Drosselmeyer is the mysterious magician-like figure in Tchaikovsky's ballet "The Nutcracker". Called affectionately "Uncle Drosselmeyer", he is the godfather of Clara, the heroine of the ballet (or Marie, as she is called in some productions; Masha in others.) It is never explained in the ballet where he comes from or why Drosselmeyer has magical powers, but one of them, apparently, is the ability to bring toys to life. He sets the entire plot of "The Nutcracker" in motion by giving Clara the toy on Christmas Eve. Clara is especially fond of him (though their relationship is not borderline romantic, as some who see the ballet believe). Drosselmeyer seems to be aware of things of which the other characters are not; for instance, in the Baryshnikov production of the ballet, as well as Peter Wright's Royal Ballet production, only he seems to know that the Nutcracker must fight the Mouse King, and that with the Mouse King's death the Nutcracker will become a handsome Prince. And it is Drosselmeyer who, at the end of the dream in the Baryshnikov "Nutcracker", returns to bring Clara back to the real world.
In the 1986 Pacific Northwest Ballet film "Nutcracker", featuring sets and costumes by Maurice Sendak, Drosselmeyer (here spelled "Drosselmeier") comes across as much more frightening. Clara is notably uneasy around him at the Christmas party, much, much more so than she is in most other versions, and this makes the relationship between the two in the film that much creepier, giving him a "dirty old man" quality, especially when he turns up in Clara's dream as a pasha in a harem, jealous of Clara's relationship with the Prince.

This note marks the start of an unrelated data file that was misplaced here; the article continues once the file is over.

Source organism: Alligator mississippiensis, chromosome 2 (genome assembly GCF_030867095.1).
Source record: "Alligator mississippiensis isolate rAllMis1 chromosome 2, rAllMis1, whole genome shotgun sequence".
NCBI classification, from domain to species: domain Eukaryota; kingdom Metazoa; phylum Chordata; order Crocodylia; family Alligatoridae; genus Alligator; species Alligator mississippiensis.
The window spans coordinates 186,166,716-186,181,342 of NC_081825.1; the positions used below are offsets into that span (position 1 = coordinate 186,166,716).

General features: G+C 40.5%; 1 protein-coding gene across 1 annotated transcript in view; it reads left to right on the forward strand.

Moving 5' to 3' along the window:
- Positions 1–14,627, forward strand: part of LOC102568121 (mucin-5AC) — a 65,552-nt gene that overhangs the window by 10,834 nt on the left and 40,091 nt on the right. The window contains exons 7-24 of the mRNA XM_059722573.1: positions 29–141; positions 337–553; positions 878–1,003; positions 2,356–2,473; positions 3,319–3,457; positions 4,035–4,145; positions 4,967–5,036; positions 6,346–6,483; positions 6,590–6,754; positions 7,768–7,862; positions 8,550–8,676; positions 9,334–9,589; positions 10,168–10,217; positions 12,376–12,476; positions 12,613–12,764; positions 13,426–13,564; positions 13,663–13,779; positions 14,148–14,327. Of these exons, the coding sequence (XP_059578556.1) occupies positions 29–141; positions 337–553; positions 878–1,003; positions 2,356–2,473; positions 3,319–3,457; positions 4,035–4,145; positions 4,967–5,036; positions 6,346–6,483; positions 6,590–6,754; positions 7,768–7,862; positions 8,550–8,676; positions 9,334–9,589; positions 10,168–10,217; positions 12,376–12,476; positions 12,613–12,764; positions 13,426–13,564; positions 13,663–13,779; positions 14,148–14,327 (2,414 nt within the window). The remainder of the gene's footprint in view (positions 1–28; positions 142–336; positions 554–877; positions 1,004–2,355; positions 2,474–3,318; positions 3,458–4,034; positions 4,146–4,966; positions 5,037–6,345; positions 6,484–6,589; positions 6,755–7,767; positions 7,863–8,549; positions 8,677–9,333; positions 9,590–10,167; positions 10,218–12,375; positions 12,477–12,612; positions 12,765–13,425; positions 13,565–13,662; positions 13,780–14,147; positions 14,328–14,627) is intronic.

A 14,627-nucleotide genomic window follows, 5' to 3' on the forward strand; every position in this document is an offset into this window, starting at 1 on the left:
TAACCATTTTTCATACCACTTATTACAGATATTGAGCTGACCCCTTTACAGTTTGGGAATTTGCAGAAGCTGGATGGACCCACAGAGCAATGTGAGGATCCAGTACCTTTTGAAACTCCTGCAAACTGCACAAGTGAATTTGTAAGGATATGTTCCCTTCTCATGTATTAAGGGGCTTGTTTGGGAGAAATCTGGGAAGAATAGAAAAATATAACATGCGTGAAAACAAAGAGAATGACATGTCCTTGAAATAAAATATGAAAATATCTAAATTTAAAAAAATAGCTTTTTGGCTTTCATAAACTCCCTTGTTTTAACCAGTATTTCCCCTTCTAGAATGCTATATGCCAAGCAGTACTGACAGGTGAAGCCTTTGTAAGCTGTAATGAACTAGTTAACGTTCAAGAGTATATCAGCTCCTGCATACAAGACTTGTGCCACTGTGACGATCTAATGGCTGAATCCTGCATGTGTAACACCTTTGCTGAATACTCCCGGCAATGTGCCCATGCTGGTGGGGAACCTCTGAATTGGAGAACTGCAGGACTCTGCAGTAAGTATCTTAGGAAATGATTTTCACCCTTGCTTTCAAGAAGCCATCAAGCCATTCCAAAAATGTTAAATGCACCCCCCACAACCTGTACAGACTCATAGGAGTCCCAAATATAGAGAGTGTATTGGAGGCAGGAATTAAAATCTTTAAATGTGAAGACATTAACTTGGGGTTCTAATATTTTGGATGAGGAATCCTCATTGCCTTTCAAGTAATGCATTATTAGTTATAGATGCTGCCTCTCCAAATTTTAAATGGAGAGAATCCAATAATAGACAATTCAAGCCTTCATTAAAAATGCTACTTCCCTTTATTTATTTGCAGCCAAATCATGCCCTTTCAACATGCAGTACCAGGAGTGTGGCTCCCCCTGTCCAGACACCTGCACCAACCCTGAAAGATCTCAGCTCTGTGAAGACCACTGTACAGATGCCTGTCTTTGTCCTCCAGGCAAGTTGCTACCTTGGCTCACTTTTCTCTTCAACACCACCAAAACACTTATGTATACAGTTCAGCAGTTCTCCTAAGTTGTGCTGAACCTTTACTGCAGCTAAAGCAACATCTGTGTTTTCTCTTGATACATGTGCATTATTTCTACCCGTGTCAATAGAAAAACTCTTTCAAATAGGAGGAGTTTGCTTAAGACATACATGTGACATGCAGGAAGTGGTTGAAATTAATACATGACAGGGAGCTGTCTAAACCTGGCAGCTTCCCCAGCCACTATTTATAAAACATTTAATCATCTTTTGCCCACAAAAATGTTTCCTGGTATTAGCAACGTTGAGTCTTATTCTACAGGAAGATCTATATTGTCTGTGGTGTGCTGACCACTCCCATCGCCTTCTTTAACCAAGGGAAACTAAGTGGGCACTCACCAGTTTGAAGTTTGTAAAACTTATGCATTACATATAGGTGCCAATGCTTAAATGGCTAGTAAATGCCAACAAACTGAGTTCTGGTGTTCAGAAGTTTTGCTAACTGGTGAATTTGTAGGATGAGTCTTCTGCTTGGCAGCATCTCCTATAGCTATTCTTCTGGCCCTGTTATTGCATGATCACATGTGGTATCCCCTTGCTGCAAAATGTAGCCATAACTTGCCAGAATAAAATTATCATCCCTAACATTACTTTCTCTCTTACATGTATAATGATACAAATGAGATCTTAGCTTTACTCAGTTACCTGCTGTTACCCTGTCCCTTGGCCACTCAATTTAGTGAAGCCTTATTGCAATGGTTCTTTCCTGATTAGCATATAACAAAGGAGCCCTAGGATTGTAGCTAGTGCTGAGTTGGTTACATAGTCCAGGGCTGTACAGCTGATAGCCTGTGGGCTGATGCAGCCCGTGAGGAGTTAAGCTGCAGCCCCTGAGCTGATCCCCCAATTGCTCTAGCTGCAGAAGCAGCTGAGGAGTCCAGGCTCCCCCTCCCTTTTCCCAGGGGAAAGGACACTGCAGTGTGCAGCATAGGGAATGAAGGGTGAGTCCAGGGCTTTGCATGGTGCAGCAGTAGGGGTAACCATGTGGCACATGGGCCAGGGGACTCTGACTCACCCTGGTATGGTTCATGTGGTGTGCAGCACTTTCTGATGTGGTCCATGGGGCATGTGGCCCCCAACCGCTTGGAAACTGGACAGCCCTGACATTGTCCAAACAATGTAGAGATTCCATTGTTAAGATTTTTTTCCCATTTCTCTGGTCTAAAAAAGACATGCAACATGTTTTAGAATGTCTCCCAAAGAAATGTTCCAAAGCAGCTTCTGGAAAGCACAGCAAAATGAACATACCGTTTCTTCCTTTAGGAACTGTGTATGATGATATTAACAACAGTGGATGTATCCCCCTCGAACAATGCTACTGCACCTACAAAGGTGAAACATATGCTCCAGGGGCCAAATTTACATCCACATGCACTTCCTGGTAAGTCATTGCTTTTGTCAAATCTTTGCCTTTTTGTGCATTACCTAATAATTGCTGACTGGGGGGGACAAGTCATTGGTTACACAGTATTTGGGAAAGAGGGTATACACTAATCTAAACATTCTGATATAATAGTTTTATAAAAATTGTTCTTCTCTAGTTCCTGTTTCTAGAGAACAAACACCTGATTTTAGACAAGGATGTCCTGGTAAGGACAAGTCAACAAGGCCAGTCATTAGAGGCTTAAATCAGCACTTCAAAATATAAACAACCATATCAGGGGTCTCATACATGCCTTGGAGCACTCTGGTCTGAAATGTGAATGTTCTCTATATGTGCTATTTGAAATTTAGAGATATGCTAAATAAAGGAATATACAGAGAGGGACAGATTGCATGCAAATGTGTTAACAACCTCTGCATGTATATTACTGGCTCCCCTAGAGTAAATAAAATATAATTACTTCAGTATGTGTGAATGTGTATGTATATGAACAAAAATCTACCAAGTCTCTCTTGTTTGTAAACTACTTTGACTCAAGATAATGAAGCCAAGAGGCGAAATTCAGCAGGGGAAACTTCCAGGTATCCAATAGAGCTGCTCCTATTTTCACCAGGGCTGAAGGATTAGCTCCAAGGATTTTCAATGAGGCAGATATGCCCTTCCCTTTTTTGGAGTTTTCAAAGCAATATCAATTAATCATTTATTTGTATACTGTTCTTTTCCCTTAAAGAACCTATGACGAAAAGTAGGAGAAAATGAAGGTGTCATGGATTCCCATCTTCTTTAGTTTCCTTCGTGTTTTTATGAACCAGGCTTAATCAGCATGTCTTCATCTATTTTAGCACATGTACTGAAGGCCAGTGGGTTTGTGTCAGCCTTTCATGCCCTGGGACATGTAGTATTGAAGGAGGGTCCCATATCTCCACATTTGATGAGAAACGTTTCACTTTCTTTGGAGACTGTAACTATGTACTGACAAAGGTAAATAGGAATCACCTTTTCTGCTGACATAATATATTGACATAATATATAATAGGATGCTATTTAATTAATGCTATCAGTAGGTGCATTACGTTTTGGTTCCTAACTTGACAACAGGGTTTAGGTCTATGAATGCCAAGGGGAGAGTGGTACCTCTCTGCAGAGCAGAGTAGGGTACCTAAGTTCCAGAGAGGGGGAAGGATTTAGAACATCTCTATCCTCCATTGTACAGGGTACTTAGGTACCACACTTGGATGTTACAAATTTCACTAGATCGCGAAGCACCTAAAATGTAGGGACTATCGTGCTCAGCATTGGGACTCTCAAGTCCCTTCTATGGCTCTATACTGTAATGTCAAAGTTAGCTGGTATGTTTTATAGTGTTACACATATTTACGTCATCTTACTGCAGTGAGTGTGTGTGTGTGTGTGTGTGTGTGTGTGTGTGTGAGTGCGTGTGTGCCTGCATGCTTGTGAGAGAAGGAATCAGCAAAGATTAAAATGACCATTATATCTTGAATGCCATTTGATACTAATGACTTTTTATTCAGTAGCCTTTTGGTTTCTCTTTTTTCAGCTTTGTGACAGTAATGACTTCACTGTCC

In George Balanchine's production of "The Nutcracker", filmed in 1993, Drosselmeyer is mysterious, but kind. He appears on the grandfather clock at midnight, just as in the Baryshnikov "Nutcracker", is not seen again in this production after the toys come to life.
In E.T.A. Hoffmann's 1816 story "The Nutcracker and the Mouse King", on which the 1892 Tchaikovsky ballet is based, the reason for Drosselmeyer's involvement is made clear. He was once Official Ratcatcher for the King and Queen, and set mousetraps for the Mouse Queen and her children. This led to a series of incidents which culminated in Drosselmeyer's nephew being turned into the Nutcracker by a magic spell.
In Peter Wright's adaptation of "The Nutcracker" for the Royal Ballet, the Nutcracker is Drosselmeyer's nephew. His "backstory" is explained at the beginning of the 2001 telecast in scrolling credits.
In Patrice Bart's complete 1999 reworking of "The Nutcracker", Drosselmeyer is played as a young man who helps Clara come to terms with her kidnapping by Russian revolutionaries, an element not found in any other version of the story.
In Mikhail Chemiakin's revisionist version of "The Nutcracker" for the Mariinsky Ballet, first staged in 2001 and released on DVD in 2008, Masha's adventures are not a dream. Drosselmeyer is depicted as not only potentially sinister, but as a physically uglier figure than usual, resembling the vampire Nosferatu. He appears to be in league with a new character, the Rat Cardinal, and subtly manipulates Masha and the Nutcracker Prince's relationship, which is depicted in the Chemiakin version as being more passionately romantic than in previous versions. In this version, their relationship takes a rather gruesome turn - after the couple is married they are turned into a pair of candy dolls, presumably to be eaten in the future by the same mice that attacked the toys earlier.